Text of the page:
Letter: Rochdale Pioneer Day 2018 - 21 December
Date published: 23 December 2017
The Rochdale Equitable Pioneers Society opened on 21 December 1844
'Welcome to Rochdale The Birthplace of Cooperation' reads the familiar and reassuring sign welcoming weary motorists as they approach our town at the turn off from the M62.
After being away for often long periods of time in the past this local landmark and the surrounding Lancashire hills, topped in more recent years with the occasional wind turbine, has always caught my eye when passing.
The old grey cast iron railway bridge with its painted message has always been the first indication of journeys end and being home once more.
I have always loved and been fascinated by history.
Rochdale to be sure has its fair share, some good, some bad some indifferent; some swept under the carpet, some reluctantly remembered, but much which we can be immensely proud of.
It has struck me for some time now that a town seeking to reinvent itself and carve out a future in the twenty-first century should pay more than a passing glance at our industrial heritage. This is more than mere nostalgia.
The Victorian spirt of entrepreneurship, civic pride, and the nascent internationalism of 'Laissez-faire capitalism' has much to teach us in an increasingly globalised economy as we enter the third industrial revolution.
Rochdale to be sure played a pivotal role in the first industrial revolution.
I find it dispiriting in the extreme that succeeding Rochdale Councils, in a slew of civic apathy, see fit each year not to mark the fact that the Rochdale Equitable Pioneers Society opened their first shop selling flour, butter, sugar, oatmeal and some candles on 21 December 1844.
This was the foundation of the Co-op as we know it today, a £9 billion nationwide business and the world’s first (modern era) cooperative movement.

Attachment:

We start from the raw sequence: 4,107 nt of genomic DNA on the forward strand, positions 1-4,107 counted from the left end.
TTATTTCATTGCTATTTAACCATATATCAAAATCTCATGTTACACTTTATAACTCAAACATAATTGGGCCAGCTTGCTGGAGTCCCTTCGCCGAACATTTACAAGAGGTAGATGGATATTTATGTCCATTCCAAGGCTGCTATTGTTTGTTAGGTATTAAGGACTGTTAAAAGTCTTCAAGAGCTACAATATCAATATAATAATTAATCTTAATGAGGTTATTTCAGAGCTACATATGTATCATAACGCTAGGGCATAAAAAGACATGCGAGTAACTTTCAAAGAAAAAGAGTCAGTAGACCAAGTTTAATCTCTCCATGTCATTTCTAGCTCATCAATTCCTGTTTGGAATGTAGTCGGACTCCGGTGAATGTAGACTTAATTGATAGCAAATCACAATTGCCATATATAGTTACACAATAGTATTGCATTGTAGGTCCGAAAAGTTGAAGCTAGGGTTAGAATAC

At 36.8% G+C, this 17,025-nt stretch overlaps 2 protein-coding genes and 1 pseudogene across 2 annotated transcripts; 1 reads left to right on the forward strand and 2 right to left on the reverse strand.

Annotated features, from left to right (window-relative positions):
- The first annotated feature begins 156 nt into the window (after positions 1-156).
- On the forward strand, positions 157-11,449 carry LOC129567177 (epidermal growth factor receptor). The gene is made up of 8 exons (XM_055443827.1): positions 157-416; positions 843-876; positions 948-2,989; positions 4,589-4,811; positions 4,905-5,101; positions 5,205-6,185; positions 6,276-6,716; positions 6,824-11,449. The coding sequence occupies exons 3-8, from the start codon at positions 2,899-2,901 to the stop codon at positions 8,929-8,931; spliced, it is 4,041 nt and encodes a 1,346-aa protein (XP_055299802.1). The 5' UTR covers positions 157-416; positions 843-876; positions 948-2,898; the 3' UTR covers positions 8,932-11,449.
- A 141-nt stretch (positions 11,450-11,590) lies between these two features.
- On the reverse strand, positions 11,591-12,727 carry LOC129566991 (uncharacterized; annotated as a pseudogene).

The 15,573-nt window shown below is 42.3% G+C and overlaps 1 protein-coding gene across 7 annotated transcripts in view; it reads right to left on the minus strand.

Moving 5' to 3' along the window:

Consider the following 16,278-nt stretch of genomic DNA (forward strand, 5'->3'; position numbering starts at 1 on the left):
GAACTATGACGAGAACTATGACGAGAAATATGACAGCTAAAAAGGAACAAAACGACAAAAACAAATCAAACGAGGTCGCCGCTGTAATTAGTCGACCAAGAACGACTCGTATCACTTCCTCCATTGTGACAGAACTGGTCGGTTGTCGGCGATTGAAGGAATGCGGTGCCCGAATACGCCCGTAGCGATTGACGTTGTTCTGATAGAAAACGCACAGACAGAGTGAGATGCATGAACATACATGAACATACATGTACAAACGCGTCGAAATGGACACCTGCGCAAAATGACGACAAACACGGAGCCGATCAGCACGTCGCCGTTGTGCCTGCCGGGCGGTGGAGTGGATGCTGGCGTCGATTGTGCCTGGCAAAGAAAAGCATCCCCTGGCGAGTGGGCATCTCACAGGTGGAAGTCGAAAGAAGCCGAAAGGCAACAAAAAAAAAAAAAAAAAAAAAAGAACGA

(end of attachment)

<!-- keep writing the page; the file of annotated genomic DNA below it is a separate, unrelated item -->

This was a truly momentous historical event with economic and social consequences that have yet to be concluded.
Christmas shoppers on Yorkshire Street may have noted how past and present collided where the traditional 'hurdy-gurdy' man complete with flat cap and clogs cheerfully singing traditional Christmas carols accompanied by an ornate mechanical wooden music box gave a flashback to the kind of Dickensian picture post card winter scene we all know and love.
Whilst only a few streets away homeless spice and heroin addicts huddled freezing in back alley doorways waiting to be fined £1,000 for the unenviable privilege of being marginalised victims of a system they are simply not personally equipped or resilient enough to cope with.
There are as some readers will know parts of 'hidden' Rochdale where the twenty-first and the nineteenth century co-exist in heartless and dangerously close proximity.
What we can only wonder would the twenty-eight founders of The Toad Lane Pioneer Shop would make of the Rochdale Foodbank, another social enterprise still having to put food in 'empty bellies' a full hundred and eighty-three years later.
Two things strike me immediately about this forgotten local anniversary. Apart from wondering along with many others where exactly the town centres Coop store fits into the Council's Riverside ambitious development plans and noting that 21 December is also the Winter Solstice with the shortest number of daylight hours of the whole year.
Firstly, would it not be appropriate for a £9 billion nationwide business to find some funding for a commemorative statue to honour the original founders of the Toad Lane Coop, after all we have the ‘Our Gracie' statue taking pride of place outside Rochdale Town Hall?
The cost of such a statue would amount to little more than 'small change' for a multi-billion-pound company.
Secondly since we mark a wide range of commemorative events, festivals, remembrances, international flag raisings and the like throughout the local calendar why is this important local historical date so forgotten, unremembered and totally ignored by Rochdale Council?
After all this is part of the cultural heritage of each and every Rochdalian.
Along with continuing to celebrate the wide range of annual events that now make up our towns rich multi-cultural tapestry the time is long overdue for us to gather, celebrate and take pride in a similar ' Rochdale Pioneer Day' marked in Rochdale on the 21 December each year.
We have a number of Cooperative Labour councillors who might like to take a proactive lead on this project, so the town centre heritage award could next year be enhanced and include an public inauguration event for Rochdale Pioneer Day 2018.
The views expressed are those of the author of the letter and not those of Rochdale Online.